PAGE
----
Thursday, January 12, 2017

Senate Republicans move to repeal without replacement

And what came out of their mouths reveal what is in their hearts. Here is the story from, Senate Republicans just took a big step toward Obamacare repeal.

Obamacare repeal just took a big step forward. Shortly after 1 am Thursday morning, the Senate voted 51 to 48 along party lines to approve the budget that Republicans want to use to repeal the health care law.

It’s bad news for Obamacare supporters and the 20 million people who rely on it for insurance. But it’s also the first (relatively simple, politically) step in a process to actually repeal the law. [Scriber: Check out the article for the other steps.]

Here’s what the GOPlins did.

… some of the proposals put forward by Democratic senators that went down to defeat last night:

Allowing 26-year-olds to stay on their insurance: Wisconsin Sen. Tammy Baldwin proposed an amendment aimed at protecting the Obamacare provision ensuring that young adults up to 26 could stay on their parents’s plan.
Lowering prescription drug costs: Sens. Bernie Sanders and Amy Klobuchar advanced a plan that would have legalized the importation of pharmaceuticals from Canada in an attempt to drive down drug prices.
Protecting women’s health amendment: New York Sen. Kirsten Gillibrand proposed an amendment to protect the ACA provisions related to combating gender discrimination, including a measure that ensures women aren’t charged more for their insurance than men because of their gender.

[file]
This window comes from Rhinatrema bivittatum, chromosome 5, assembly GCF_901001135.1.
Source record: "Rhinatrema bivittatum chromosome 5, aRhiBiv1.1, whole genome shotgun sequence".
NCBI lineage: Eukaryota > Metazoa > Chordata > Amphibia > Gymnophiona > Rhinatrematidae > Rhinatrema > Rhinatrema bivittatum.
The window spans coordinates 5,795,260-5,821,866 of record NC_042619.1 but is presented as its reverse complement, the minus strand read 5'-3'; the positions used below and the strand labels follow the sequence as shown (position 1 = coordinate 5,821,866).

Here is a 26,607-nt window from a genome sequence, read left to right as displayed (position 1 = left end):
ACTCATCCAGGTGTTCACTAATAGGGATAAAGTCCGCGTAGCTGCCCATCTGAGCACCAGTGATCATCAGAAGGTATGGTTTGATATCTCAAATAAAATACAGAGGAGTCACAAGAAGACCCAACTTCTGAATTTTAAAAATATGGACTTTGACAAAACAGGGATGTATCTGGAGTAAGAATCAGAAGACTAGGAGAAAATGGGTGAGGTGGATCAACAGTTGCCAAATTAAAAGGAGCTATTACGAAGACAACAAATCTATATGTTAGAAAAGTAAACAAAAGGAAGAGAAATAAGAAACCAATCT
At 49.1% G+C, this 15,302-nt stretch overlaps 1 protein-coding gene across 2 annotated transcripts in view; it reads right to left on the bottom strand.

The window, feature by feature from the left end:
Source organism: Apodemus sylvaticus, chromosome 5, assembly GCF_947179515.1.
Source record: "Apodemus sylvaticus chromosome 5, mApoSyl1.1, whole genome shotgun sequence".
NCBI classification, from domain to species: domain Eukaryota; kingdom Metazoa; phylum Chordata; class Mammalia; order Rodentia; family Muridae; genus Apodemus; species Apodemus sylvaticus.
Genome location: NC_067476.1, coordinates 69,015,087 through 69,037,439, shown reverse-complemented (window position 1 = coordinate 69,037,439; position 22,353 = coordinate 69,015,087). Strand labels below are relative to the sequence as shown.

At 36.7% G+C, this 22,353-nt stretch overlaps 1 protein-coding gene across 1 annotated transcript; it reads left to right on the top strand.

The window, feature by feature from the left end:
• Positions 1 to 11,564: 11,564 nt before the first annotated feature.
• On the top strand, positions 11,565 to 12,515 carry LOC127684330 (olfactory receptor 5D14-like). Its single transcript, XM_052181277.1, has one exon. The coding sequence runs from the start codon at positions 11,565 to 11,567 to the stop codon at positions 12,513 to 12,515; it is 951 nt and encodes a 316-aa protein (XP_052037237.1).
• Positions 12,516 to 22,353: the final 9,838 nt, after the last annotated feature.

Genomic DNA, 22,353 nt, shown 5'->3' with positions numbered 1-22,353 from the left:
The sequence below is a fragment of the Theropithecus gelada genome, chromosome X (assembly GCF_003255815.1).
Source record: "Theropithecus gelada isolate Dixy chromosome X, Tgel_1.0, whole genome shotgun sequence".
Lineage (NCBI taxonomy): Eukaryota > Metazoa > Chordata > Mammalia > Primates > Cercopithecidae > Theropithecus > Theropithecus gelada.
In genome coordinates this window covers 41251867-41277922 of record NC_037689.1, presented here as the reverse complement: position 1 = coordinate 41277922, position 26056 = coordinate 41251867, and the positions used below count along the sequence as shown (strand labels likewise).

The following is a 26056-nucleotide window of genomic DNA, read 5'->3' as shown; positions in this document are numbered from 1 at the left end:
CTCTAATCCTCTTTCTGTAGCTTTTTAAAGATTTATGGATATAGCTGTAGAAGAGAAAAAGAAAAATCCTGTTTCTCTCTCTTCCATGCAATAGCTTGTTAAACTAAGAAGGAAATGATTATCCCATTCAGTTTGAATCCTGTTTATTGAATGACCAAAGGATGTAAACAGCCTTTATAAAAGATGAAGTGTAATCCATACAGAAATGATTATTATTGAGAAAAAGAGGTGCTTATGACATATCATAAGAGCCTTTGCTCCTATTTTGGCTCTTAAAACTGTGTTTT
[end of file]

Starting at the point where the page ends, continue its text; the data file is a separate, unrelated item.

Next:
Ensuring rural hospitals stay open: West Virginia Sen. Joe Manchin had an amendment that was geared at preventing rural hospitals and health care providers from being weakened under repeal. That failed.
Pre-existing condition guarantee: Pennsylvania Sen. Bob Casey also advocated for an amendment that would have prevented ACA repeal from eliminating the law’s protections for those with pre-existing conditions.

Are these votes a signal for what to expect from Republican replacement?

… Not only did Republicans successfully advance the budget that will be used to dismantle Obamacare — they also did so while also taking very risky votes for their careers, and almost always with the full support of their caucus.

For Senate Democrats, that dynamic simply amplifies the necessity of hanging together — and, they say, makes their job as defenders of the Affordable Care Act that much more vital.

“We can’t underestimate the importance of our role here,” Hawaii Sen. Brian Schatz told me in an interview in the Capitol on Wednesday afternoon. “We have to feel the desperation that is out there and internalize what’s going on in people’s lives — people are really fearful for what’s going to happen to this country. We need to feel as desperate as the people we represent.”

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